Sometimes pictures are worth a thousand words. I came across this photo at The Popular Science website POPSCI, The Future Now. The article deals with the time in the 1950's and 1960's when, "scientists bombarded plants with gamma radiation hoping to see beneficial changes in the plants’ structure and yield. " Long before GMO's we're in the headlines, "entrepreneur C.J. Speas and Englishwoman Muriel Howorth, who started the Atomic Gardening Society to promote mutated varieties" sold irradiated seed. "Johnson describes a dinner party in which Howorth served 'NC 4x,' North Carolina 4th generation X-rayed peanuts that were produced from seeds exposed to 18,500 roentgen units of X-rays. After the party, Howorth planted the irradiated seeds and they grew like magic beanstalks." The photo of the Super Atomic Energized Seeds you see is what fascinated me. A signpost from a time not that long ago.
The article lead me to the garden history girl blog, written by Paige Johnson. A little about Paige from the blog "Pruned". Paige "works as a nanotechnology researcher at the University of Tulsa, Oklahoma. When not inventing new ways to fabricate nanobatteries and other advanced materials, she moonlights as an independent scholar of garden history." I would say she is moonlighting, as she has a Masters degree is garden history!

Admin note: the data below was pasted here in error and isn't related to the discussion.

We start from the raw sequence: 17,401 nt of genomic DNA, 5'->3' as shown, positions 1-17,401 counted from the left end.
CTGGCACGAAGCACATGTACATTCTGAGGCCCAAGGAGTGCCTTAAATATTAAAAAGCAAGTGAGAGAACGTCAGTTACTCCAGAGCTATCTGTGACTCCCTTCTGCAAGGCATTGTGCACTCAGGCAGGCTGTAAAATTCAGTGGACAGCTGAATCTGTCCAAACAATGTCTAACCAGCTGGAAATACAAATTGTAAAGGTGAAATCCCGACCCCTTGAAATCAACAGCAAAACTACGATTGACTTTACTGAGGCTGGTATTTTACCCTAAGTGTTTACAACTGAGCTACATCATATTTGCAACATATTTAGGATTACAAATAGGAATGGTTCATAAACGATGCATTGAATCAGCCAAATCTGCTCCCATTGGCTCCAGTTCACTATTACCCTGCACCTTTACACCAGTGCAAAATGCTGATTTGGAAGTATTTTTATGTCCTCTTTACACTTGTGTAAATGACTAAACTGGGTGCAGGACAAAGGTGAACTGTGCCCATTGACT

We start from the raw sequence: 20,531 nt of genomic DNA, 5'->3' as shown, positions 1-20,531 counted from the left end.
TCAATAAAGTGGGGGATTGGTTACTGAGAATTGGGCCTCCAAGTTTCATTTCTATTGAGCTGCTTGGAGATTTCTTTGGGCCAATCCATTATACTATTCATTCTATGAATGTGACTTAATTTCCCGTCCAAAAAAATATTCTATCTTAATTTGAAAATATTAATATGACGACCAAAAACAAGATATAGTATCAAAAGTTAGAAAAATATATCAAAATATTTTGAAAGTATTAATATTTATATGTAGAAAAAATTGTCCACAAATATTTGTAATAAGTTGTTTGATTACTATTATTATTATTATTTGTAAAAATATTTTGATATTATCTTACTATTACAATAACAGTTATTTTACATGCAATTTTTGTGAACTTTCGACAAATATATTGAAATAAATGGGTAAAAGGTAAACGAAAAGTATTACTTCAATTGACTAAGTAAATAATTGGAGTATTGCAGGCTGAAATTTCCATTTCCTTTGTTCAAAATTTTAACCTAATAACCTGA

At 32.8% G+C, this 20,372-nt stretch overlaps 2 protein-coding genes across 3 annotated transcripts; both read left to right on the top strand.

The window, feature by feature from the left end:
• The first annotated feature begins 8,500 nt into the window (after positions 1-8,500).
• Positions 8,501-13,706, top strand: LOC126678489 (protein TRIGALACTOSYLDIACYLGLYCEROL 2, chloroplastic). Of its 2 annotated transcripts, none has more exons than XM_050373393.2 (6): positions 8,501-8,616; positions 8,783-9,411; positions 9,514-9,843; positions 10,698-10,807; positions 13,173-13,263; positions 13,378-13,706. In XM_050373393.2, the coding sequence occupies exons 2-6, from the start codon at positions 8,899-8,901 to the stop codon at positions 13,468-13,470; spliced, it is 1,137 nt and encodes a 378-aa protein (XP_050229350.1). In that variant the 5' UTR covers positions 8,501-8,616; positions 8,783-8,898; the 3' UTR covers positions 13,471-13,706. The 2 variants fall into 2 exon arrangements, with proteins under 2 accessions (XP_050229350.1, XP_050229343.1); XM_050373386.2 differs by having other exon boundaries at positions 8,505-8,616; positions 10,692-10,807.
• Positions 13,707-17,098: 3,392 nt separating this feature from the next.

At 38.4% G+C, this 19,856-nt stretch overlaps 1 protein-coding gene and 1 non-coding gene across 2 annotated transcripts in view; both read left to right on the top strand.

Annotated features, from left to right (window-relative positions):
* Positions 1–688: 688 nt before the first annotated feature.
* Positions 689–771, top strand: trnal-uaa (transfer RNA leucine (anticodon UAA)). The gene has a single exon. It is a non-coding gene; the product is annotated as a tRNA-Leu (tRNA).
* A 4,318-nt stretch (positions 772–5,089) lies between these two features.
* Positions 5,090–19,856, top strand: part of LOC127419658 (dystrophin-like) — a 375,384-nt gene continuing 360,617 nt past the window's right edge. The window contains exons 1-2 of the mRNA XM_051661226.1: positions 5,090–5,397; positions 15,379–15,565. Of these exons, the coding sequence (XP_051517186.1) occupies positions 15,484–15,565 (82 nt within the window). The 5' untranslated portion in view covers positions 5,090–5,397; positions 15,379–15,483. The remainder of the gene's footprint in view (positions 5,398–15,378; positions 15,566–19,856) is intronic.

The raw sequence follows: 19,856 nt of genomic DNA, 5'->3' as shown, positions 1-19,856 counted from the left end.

Paige writes another great blog dear to my heart, Playscapes. Growing up the son of a Director of Parks and Recreation for the City of San Carlos I spent a lot of time in playgrounds. My fathers job was to facilitate new parks for the city as well as maintaining the current ones. Paige started her blog, "because it's difficult to find non-commercial playground information. And I find that frustrating. Because a playground doesn't have to cost a million bucks and come in a box. In fact, it's better if it doesn't. Because playgrounds are under-recognized as an artistic medium. Because everybody loves a playground."
I found Paige's answer as to why she got into Playscapes fascinating. From the blog Pruned she say's, "At a very fundamental level, many nanotechnology problems are about the creation of appropriate spaces. There are load of
papers published on new whiz-bang nanostructures, which one might think of as objects or sculptures. They're pretty and all, but what we need is negative-space structures, spaces that are architectures not sculptures, spaces that can be 'inhabited', and comparatively few people are working on that. These are things my study of design helped me understand, which has led to a patent for a hollow nanostructure, and another application for one that inhabits the hollow space." Wow!